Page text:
Former Au Passage bartender Löic Martin opened his eponymous bar-restaurant in late 2014 in the shell of a former PMU betting parlor, placing his money on sincere small-plates, a populist booze program, and a boldly central location. Over the course of a few years and a few conceptual tweaks, Martin the bar-restaurant has blossomed into a booming shabby-chic nightspot, the social anchor of the haute-Marais, one of the few wide terraces in Paris offering truly excellent cuisine at accessible prices.
If you want a taste of Gregory Marchand’s cooking without the challenge of scoring a reservation at Frenchie, this sister wine bar is a great option. However, there are caveats. A victim of its own popularity, Frenchie Bar à Vins is often chaotic, loud, and a little uncomfortable. But chaos and noise, when combined with creative and delicious small plates, not to mention a fascinating wine list, can combine to make for some wonderfully memorable evenings.
Founded in 2018 by two industry veterans, Goguette stands out from the stiff competition for its accessibility, credibility, and versatility. It’s the rare Paris establishment that succeeds as both a formidable restaurant and a fun, spontaneous wine bar.
For the wine-indifferent, Café de la Nouvelle Mairie is merely a timeless, picturesque terraced café on a shady lane beside the Panthéon. But for alert wine geeks, it might as well be the Panthéon itself, as pertains to natural wine.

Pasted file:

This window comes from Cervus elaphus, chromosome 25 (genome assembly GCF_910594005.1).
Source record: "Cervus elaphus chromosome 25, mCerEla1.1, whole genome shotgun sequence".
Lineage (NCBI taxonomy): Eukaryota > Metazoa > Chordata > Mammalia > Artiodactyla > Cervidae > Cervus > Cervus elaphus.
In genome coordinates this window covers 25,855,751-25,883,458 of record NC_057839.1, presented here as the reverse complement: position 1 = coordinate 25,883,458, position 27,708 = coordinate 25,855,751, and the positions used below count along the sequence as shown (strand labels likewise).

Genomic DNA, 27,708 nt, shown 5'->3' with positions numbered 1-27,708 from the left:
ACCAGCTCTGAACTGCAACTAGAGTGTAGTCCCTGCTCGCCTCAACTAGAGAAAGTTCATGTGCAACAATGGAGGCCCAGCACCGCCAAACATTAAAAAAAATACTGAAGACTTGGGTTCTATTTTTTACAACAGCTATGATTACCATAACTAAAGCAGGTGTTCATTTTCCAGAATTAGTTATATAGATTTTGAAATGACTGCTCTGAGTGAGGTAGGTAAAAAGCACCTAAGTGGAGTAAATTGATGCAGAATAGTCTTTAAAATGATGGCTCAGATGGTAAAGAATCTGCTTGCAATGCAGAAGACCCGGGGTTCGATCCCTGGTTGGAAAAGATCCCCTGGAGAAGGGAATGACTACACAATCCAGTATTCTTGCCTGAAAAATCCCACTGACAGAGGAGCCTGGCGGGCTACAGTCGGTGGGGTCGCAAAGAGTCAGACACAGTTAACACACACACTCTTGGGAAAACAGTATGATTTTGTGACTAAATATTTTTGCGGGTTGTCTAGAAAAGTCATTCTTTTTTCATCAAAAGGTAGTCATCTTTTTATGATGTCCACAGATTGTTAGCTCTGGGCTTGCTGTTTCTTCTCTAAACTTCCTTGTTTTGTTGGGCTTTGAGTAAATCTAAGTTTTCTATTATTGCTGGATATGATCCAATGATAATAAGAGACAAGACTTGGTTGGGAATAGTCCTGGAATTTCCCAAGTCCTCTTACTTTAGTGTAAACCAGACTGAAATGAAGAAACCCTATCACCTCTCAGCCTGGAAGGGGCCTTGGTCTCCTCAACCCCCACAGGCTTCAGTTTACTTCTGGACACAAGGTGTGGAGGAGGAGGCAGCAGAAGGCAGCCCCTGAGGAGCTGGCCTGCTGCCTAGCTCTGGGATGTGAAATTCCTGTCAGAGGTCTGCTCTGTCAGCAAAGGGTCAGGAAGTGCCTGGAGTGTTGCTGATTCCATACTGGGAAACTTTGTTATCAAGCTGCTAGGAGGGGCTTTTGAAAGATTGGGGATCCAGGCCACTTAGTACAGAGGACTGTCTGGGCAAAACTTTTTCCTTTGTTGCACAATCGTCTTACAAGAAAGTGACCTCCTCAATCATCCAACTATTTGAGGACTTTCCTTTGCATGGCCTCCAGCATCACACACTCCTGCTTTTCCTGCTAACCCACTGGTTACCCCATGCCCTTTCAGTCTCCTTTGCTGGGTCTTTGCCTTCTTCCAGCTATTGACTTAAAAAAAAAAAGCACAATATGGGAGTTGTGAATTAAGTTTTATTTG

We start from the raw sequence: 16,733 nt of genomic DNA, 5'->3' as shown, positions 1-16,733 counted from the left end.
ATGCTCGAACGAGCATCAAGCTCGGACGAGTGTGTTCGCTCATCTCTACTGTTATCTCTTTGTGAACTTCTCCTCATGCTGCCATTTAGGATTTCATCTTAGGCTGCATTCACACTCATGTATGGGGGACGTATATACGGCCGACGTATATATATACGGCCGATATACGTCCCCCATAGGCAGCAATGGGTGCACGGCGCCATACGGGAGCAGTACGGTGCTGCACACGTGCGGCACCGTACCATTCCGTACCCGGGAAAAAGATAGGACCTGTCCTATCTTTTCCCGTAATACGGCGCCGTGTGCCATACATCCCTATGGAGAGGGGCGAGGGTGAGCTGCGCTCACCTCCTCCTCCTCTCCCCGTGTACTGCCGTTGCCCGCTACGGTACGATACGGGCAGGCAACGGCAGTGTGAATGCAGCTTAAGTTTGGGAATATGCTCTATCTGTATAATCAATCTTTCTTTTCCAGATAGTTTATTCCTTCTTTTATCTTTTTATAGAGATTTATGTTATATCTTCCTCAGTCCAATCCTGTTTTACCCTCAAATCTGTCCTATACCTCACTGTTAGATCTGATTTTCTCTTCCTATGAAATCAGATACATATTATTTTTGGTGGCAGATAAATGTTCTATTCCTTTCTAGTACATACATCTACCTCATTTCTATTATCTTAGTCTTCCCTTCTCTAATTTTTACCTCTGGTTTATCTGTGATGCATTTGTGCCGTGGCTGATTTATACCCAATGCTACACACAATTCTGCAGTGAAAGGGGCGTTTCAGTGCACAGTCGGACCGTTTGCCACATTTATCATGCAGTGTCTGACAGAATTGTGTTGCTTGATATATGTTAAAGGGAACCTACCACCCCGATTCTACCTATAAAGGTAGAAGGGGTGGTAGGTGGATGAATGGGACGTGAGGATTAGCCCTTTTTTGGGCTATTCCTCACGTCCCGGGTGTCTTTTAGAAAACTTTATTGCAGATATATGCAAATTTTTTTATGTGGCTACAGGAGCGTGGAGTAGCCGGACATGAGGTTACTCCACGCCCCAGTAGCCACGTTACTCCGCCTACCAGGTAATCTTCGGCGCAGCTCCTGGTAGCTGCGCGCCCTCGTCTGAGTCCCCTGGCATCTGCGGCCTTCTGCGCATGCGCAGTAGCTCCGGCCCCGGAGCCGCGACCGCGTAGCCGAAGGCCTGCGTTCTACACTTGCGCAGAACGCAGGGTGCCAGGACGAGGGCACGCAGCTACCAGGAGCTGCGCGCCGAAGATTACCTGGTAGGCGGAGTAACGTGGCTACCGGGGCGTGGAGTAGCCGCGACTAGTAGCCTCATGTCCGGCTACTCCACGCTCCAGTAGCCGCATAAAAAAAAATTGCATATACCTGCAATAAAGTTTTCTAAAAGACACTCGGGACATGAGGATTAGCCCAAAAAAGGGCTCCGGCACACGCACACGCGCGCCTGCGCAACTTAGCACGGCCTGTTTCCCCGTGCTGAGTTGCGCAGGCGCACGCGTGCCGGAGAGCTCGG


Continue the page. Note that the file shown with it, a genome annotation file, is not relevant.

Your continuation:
Of Yves Camdeborde’s three Avant Comptoirs, this is the one worth making a special trip – a place where the scale of the site finally matches that Camdeborde’s ambition. Here you can partake in a trinity of artisanal hams, novelty offal preparations, and natural wines, with space to savor them.
Since Chambre Noire first opened in 2015, it has become the city’s most daring and youthful natural wine bar. It offers an inexpensive dive into the European sulfur-free winemaking vanguard. At this no-reservations destination, no bottles are priced over 35€. Arrayed in a luminescent panoply above the chaotic bar, these zippy, mouthwatering wines shine in a way they don’t when presented in a luxury restaurant context.
Come here less for the food (options are well-chosen but slim) than for the owner’s omnivorous natural wine selection, ranging from the wiry Catalonian curiosities of Partida Creus to easygoing crowd-pleasers like the Mâconnais chardonnay of Domaine Guillot-Broux. Wine prices are fair, at retail plus 10€ corkage, and this alone can render Augustin Marchand d’Vins in Saint-Germain.